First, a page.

The rules

Tim outlines 10 rules that you need to consider and keep in mind;

  1. Retirement Is Worst-Case-Scenario Insurance. Planning for retirement should not be part of your plan, the idea is that your work should be so enjoyable and achievable that you can continue to work without retirement.
  2. Interest and Energy Are Cyclical. The best way to make your lifestyle maintainable is to have alternating periods of rest and work/activity. Plan “mini-retirements” throughout your life. When you are in a cycle of work you’ll work at your full potential, then allow yourself the rest required when you have a break.
  3. Less Is Not Laziness. People assume that by doing less you are lazy, society stereotypes those that work harder and longer hours as better. This is not true, you can work a lot less and still be as successful.
  4. The Timing is Never Right. It will never feel like the right time to do the significant things in your life. Quitting a job, having a baby, moving house? You can’t continue to put these things off until the ‘time is right’ – because that time may never come!
  5. Ask for Forgiveness, Not Permission. This one is key, you’ve got to learn from your own mistakes in order to grow. Don’t give other people the opportunity to say no or deny you an opportunity. Give it a go first, and if it doesn’t work, apologise.
  6. Emphasize Strengths, Don’t Fix Weaknesses. Strengths are more powerful and have more of an impact on your life than your weaknesses ever will. Don’t try and fix all the minor weaknesses you have, improve your strengths as this is where the results are. Improving a weakness may only ever bring mediocrity, whereas improving upon a strength can bring greatness.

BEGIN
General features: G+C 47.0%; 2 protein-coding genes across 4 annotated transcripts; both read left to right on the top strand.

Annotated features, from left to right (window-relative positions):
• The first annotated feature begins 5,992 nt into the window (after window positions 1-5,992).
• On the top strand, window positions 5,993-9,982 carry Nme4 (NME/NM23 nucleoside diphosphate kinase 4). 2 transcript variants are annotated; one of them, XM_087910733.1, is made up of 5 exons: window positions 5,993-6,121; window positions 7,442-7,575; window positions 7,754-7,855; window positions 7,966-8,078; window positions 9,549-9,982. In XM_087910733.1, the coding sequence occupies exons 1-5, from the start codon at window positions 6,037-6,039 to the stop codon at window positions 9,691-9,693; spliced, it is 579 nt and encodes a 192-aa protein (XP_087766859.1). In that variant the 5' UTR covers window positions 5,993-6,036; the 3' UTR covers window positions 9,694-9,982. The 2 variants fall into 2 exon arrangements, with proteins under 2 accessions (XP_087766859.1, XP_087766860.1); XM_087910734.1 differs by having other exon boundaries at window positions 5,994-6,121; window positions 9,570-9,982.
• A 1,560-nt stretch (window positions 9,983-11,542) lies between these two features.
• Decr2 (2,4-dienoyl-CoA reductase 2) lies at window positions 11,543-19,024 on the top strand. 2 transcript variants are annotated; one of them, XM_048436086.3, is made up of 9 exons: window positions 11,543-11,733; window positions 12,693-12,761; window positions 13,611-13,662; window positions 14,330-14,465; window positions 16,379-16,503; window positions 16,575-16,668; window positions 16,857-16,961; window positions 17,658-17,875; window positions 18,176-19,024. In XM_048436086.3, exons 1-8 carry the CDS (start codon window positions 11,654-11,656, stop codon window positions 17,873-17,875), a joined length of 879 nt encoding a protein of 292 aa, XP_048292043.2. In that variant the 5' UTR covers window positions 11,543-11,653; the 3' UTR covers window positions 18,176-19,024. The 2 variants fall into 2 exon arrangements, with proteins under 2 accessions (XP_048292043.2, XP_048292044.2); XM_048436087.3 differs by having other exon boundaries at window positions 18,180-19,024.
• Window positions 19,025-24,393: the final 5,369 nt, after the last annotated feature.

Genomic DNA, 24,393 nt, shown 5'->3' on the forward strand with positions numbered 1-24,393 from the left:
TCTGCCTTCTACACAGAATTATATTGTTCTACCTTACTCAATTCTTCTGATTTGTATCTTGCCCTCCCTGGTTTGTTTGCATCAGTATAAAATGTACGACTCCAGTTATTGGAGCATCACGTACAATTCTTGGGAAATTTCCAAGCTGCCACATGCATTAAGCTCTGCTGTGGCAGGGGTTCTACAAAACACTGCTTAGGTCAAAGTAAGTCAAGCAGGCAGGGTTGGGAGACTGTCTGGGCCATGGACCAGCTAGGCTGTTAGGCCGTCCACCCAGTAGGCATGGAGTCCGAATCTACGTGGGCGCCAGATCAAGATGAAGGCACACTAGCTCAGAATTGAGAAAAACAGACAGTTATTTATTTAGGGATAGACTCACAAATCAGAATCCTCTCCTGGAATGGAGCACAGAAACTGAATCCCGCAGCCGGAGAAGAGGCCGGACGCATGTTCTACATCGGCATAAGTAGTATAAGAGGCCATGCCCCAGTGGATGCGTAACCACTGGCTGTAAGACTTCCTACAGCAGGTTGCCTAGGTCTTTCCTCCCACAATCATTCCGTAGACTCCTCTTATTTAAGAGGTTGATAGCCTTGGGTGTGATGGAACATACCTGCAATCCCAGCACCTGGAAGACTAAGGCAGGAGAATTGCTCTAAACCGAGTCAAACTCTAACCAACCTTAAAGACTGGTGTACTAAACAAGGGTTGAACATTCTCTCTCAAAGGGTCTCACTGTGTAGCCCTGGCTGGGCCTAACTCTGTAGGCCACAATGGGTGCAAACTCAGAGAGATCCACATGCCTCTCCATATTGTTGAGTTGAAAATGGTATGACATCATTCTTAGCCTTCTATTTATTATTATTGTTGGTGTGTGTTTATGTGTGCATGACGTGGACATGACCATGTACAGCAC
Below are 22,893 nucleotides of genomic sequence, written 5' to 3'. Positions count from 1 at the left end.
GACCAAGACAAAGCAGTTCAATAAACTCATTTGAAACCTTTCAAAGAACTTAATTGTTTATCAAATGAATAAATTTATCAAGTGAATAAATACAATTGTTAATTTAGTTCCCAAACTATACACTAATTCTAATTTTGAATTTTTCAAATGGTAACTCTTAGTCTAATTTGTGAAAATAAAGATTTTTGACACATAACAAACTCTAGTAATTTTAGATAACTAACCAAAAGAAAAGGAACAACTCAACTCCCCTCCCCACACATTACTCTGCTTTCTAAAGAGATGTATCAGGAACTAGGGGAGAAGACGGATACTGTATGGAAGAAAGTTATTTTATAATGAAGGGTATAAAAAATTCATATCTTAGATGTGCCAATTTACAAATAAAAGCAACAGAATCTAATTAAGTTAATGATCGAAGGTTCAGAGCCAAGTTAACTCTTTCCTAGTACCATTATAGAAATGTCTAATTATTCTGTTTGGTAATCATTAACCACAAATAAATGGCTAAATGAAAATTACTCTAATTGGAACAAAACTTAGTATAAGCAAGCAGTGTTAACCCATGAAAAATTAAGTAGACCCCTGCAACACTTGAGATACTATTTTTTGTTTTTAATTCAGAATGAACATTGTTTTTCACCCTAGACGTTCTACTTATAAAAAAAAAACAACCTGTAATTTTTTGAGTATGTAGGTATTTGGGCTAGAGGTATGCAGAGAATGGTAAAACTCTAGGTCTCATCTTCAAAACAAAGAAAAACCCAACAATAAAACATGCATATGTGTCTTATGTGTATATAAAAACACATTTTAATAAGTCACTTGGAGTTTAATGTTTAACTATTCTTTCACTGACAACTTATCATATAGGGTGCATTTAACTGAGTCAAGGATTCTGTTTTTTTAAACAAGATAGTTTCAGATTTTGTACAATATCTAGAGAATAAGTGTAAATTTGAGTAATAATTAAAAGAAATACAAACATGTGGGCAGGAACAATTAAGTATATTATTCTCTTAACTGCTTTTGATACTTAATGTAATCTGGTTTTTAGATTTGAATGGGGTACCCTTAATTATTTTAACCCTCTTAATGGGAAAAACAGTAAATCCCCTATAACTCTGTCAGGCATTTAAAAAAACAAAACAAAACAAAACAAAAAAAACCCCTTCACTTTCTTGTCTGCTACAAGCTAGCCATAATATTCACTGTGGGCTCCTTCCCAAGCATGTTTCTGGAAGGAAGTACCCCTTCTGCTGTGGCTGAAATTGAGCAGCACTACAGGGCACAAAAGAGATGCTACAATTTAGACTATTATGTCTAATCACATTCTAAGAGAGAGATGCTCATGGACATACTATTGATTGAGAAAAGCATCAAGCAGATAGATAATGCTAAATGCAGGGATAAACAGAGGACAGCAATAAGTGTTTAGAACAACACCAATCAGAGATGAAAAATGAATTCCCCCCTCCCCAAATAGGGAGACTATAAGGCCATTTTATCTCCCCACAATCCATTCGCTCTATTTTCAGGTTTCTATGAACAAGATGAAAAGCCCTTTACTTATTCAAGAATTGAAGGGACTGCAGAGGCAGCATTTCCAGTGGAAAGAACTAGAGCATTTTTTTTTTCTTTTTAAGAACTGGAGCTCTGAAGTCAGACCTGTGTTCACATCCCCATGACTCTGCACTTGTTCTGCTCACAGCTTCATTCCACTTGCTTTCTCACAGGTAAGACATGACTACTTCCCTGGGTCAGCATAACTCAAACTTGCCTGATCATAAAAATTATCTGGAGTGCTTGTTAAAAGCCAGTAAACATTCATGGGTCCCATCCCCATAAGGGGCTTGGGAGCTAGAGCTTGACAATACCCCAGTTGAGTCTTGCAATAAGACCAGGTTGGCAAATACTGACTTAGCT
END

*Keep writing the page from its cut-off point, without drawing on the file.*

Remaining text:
7. Things in Excess Become Their Opposite. There is such a thing as too much of a good thing. Remember this, as they become a burden eventually.
  8. Money Alone Is Not the Solution. As per the previous point, too much money can be a problem. The answer is not always money.
  9. Relative Income Is More Important Than Absolute Income. Relative income uses two variables: the dollar and time, usually hours.
  10. Distress Is Bad. Distress is only ever going to bring you down, make you weaker and less confident. Anyone who fires criticism at you or is abusive is only causing you distress. Find the people who are positive role models, who push you and help you grow.


Ferriss explains that most people avoid the concept of fear and pretend it’s something else all together. They deny the fear and remain optimistic. Tim uses the example of someone who’s unhappy but avoids quitting their job, they will continue to deny their unhappiness and remain optimistic that their work will improve in time or their income will increase.

”Fear comes in many forms, and we usually don’t call it by its four-letter name. Fear itself is quite fear-inducing.”

Tim suggests you take the following steps to eliminate your fear of the unknown and allow yourself to take the leap;

  1. Face your nightmare and define what it is exactly. Consider what is the absolute worst thing that could happen. Define the ‘worst-case scenario.’
  2. Identify what you could do in order to fix or repair the ‘worst-case scenario.’
  3. Define what the benefits, either temporary or permanent that are likely outcomes of the scenario you are considering.
  4. Ask yourself, ‘if you were fired today, how would you manage your finances from here?”